A Look Back: Star Wars: The Force Awakens (2015)
Director: J.J. Abrams
Cast: Daisy Ridley, John Boyega, Adam Driver, Harrison Ford, Carrie Fisher, Domhnall Gleeson, Oscar Isaac, Peter Mayhew, Lupita Nyong’o, Andy Serkis, Mark Hamill, Gwendoline Christie, Max Von Sydow, Anthony Daniels
I honestly didn’t realize until this year how much hate Star Wars: The Forces Awakens has gotten. Yes, it has a high score on Rottentomatoes, and yes, there are many Star Wars fans who consider it in the same league as the original trilogy. But if you go on IMDB, you will find pages upon pages upon pages of user reviews giving it a 1/10 rating. Some even went so far as to say that it actually made the George Lucas-helmed prequel trilogy look good by comparison, while others said that Rogue One was more of a true Star Wars movie than this one was.
Now look, given the major hype surrounding this movie, it was inevitable that some were going to be disappointed with the movie. I also believe that everyone has a right to their opinion. It’s just a movie, after all. That being said, after having just finished The Force Awakens for the third time, I have to ask, where in the crap is all the intense hatred for this movie coming from? Does it have some of the same story beats as A New Hope? Okay, yes, I’ll give you that. Even so, the screenplay by Lawrence Kasdan, Michael Arndt, and director J.J. Abrams has enough about it that’s fresh and compelling to have it stand as its own movie.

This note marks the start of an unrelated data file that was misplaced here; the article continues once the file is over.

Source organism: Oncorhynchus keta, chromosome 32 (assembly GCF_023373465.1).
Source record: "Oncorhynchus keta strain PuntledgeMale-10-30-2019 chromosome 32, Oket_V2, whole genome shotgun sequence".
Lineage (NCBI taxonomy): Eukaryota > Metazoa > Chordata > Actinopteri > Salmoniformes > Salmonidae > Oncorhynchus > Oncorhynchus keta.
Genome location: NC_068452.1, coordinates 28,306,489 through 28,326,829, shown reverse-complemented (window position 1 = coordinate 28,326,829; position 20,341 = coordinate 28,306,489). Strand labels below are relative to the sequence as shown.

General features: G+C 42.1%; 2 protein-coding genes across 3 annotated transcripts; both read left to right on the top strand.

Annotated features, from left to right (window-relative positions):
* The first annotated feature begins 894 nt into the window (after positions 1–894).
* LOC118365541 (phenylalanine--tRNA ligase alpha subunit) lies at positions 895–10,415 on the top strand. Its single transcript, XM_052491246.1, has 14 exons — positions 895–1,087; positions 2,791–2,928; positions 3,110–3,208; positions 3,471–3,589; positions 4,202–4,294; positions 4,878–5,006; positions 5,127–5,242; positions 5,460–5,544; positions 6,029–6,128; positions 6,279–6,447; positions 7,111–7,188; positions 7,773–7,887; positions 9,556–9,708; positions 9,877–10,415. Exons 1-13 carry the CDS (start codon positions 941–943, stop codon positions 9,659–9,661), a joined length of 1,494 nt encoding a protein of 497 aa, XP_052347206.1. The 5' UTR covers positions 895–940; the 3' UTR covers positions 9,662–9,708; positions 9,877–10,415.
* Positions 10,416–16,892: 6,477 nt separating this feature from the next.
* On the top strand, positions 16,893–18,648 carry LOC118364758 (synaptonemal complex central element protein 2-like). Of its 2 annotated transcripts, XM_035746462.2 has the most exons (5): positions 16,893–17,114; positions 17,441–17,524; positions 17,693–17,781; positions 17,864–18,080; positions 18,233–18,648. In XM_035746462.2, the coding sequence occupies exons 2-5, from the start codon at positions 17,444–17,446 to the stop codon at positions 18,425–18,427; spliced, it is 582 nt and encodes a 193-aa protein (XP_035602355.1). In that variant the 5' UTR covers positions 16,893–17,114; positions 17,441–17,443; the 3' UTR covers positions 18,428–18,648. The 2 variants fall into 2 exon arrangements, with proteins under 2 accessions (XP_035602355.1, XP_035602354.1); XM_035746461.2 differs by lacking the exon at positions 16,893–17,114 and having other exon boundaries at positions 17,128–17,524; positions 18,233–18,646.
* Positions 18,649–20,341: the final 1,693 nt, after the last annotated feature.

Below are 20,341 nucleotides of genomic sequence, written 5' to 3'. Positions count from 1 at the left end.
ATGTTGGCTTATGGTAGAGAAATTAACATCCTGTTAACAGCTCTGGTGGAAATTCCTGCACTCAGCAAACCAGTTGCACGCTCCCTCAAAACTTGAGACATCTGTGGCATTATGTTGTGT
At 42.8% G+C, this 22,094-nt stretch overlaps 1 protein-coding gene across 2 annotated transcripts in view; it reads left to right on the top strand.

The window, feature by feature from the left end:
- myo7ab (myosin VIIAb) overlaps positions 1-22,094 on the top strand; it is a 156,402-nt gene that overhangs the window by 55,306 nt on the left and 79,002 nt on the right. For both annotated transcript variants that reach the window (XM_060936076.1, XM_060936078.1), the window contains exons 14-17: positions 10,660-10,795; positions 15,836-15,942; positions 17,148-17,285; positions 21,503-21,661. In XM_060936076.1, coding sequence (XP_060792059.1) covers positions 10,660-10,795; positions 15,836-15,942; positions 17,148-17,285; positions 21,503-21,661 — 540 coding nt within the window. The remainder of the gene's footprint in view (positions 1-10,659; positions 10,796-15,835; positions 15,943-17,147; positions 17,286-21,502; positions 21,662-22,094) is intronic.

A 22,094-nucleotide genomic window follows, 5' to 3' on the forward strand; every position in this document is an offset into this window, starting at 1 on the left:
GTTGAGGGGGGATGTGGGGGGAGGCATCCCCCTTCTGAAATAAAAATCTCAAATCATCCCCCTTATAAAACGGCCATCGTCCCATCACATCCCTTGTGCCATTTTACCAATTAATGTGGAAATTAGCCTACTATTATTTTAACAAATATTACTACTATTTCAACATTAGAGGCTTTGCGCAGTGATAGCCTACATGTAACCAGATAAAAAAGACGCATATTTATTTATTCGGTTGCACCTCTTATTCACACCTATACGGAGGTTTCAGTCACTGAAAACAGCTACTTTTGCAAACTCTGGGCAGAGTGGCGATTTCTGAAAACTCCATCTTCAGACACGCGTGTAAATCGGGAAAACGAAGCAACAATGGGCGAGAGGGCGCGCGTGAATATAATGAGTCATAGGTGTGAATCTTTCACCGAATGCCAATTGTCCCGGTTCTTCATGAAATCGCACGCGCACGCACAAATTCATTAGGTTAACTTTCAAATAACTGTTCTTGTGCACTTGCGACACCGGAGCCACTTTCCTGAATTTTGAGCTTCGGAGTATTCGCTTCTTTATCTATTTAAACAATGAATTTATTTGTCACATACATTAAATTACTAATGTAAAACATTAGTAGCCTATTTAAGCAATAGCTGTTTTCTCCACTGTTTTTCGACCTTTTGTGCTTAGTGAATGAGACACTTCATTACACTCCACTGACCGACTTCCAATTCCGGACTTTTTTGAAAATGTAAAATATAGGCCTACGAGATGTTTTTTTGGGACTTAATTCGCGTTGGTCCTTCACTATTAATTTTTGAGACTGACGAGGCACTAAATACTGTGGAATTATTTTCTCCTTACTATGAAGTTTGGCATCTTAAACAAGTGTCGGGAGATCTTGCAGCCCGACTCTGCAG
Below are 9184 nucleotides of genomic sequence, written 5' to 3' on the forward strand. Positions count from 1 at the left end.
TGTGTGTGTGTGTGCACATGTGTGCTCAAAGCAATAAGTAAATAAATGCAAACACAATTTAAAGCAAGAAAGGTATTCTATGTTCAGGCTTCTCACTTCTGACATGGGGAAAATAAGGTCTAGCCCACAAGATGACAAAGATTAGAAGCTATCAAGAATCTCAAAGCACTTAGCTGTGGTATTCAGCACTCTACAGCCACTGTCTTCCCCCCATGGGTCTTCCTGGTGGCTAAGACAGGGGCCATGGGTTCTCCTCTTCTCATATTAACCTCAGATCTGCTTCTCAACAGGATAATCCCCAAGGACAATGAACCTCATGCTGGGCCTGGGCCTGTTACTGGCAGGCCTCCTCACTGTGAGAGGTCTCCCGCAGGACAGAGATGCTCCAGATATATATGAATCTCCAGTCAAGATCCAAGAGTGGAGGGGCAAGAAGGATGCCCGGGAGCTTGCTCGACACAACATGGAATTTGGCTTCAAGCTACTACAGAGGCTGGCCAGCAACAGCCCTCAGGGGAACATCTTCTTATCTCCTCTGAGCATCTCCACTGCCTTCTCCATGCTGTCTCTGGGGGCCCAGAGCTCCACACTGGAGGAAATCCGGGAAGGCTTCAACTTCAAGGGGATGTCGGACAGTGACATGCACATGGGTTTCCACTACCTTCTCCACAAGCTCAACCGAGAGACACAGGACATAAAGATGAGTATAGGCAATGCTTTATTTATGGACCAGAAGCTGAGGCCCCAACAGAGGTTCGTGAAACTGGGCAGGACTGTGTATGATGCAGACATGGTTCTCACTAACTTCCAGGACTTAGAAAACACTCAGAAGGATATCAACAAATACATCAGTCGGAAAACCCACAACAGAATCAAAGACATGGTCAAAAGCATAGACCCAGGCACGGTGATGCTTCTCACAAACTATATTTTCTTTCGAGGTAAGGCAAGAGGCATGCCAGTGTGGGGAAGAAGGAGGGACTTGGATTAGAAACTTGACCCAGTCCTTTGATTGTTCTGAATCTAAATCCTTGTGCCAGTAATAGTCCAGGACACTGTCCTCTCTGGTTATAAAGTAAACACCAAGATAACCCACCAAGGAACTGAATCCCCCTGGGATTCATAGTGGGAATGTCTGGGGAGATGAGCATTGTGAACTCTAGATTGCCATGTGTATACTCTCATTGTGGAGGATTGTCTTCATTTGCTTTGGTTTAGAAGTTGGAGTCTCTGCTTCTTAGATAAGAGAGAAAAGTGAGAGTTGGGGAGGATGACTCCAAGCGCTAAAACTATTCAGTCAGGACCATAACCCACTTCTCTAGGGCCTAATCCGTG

And as its own movie, it’s a visually stunning and propulsively paced sci-fi adventure, with a sharp script and some terrific action scenes to boot (the climactic light saber battle, set in a snowy forest, gets my adrenaline pumping every time I watch it). It must have been frightening as heck for Abrams to jump start a new trilogy in such a popular franchise, but he handles it not only with confidence and energy, but also with the upmost reverence. This is a Star Wars movie directed by someone who is clearly in love with the franchise.